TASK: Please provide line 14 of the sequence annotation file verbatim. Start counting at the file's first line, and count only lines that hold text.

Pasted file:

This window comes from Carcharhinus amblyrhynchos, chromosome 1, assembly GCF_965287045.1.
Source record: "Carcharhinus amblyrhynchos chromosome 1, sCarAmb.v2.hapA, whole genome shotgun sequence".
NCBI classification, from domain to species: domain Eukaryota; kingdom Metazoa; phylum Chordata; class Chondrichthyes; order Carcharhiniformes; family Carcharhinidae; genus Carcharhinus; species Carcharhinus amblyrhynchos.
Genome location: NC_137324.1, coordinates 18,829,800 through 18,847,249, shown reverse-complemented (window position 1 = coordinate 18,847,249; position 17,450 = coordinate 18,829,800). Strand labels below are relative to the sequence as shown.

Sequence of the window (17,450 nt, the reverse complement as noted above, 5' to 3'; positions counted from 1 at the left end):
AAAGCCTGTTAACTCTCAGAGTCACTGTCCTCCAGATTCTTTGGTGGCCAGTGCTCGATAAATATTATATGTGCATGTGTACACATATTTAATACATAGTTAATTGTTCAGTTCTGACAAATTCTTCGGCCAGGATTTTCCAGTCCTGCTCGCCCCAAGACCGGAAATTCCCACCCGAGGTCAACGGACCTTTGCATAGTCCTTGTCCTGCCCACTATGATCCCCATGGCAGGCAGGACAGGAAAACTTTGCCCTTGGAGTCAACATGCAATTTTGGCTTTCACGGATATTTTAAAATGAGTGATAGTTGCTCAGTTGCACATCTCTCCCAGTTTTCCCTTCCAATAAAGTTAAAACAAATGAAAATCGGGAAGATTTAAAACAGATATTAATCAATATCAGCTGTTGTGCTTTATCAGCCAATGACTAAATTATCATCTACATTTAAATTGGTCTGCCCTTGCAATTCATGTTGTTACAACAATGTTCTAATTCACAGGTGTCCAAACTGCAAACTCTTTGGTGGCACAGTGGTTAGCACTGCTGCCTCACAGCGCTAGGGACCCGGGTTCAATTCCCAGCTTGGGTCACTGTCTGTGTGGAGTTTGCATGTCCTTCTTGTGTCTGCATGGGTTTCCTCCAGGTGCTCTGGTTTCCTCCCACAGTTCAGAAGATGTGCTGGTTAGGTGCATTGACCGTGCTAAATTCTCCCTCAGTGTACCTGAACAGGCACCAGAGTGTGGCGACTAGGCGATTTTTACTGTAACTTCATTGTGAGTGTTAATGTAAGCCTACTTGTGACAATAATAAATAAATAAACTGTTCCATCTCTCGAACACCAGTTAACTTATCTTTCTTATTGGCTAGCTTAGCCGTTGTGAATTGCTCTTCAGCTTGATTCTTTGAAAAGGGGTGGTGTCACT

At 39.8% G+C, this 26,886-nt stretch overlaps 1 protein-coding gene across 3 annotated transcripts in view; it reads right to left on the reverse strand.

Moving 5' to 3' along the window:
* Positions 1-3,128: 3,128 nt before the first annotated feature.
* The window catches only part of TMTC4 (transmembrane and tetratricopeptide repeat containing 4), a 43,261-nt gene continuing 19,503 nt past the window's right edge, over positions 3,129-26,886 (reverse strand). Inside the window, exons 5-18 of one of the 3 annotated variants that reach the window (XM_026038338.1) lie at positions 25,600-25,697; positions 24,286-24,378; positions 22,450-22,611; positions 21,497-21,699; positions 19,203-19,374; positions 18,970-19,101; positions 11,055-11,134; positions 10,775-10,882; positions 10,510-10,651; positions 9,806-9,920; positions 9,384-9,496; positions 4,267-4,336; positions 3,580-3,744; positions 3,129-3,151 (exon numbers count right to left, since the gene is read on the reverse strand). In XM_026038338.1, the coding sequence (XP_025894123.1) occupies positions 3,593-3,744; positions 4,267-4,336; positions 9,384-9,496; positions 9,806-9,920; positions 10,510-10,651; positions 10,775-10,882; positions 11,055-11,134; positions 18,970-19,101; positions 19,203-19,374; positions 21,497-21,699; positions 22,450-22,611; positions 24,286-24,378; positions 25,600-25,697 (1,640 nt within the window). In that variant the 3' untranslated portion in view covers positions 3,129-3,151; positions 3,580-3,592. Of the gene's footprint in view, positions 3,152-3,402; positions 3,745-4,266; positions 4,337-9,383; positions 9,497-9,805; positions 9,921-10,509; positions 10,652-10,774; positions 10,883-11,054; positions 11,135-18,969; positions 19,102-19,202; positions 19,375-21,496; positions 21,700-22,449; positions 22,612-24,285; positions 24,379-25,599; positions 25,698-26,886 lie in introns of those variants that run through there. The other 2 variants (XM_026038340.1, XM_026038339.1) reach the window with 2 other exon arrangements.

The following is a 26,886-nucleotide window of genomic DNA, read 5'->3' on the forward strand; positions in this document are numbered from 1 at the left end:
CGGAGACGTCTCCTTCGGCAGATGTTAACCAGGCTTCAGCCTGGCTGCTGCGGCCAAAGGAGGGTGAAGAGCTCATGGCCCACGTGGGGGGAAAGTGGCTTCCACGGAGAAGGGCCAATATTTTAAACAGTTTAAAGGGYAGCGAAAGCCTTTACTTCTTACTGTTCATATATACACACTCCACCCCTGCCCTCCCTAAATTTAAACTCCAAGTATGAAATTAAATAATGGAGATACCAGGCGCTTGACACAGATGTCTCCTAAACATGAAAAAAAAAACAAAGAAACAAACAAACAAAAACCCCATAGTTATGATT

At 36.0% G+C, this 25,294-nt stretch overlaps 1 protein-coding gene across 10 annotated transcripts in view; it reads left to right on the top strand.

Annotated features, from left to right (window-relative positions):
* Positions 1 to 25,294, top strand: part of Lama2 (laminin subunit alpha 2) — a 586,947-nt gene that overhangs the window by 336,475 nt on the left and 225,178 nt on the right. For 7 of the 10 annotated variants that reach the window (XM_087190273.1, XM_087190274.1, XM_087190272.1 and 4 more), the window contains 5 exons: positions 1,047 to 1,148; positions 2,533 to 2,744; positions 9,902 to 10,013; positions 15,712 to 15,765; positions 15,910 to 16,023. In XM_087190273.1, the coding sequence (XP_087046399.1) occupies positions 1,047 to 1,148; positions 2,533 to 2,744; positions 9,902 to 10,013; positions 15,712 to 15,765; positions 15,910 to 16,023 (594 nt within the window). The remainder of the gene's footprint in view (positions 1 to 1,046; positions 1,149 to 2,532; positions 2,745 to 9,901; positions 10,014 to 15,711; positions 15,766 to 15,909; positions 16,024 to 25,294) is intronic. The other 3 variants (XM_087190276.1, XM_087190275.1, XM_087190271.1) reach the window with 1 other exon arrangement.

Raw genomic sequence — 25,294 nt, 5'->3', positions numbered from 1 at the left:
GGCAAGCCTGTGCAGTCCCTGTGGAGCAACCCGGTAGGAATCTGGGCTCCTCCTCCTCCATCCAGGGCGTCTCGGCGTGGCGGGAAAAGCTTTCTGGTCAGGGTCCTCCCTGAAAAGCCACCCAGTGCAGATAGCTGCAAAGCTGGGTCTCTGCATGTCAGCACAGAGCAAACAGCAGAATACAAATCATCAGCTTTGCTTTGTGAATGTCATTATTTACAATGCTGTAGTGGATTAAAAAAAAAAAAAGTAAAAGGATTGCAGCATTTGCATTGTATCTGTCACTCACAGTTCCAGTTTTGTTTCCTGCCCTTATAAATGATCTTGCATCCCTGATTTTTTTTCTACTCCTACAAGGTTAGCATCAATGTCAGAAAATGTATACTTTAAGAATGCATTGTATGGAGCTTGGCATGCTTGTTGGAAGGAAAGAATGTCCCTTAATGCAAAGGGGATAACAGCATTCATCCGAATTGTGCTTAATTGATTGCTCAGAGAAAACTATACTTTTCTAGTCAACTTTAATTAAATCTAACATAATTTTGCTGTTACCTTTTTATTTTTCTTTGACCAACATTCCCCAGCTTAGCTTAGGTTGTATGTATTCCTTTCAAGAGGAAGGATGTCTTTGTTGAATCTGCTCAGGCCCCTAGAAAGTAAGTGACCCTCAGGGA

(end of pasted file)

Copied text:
Annotated features, from left to right (window-relative positions):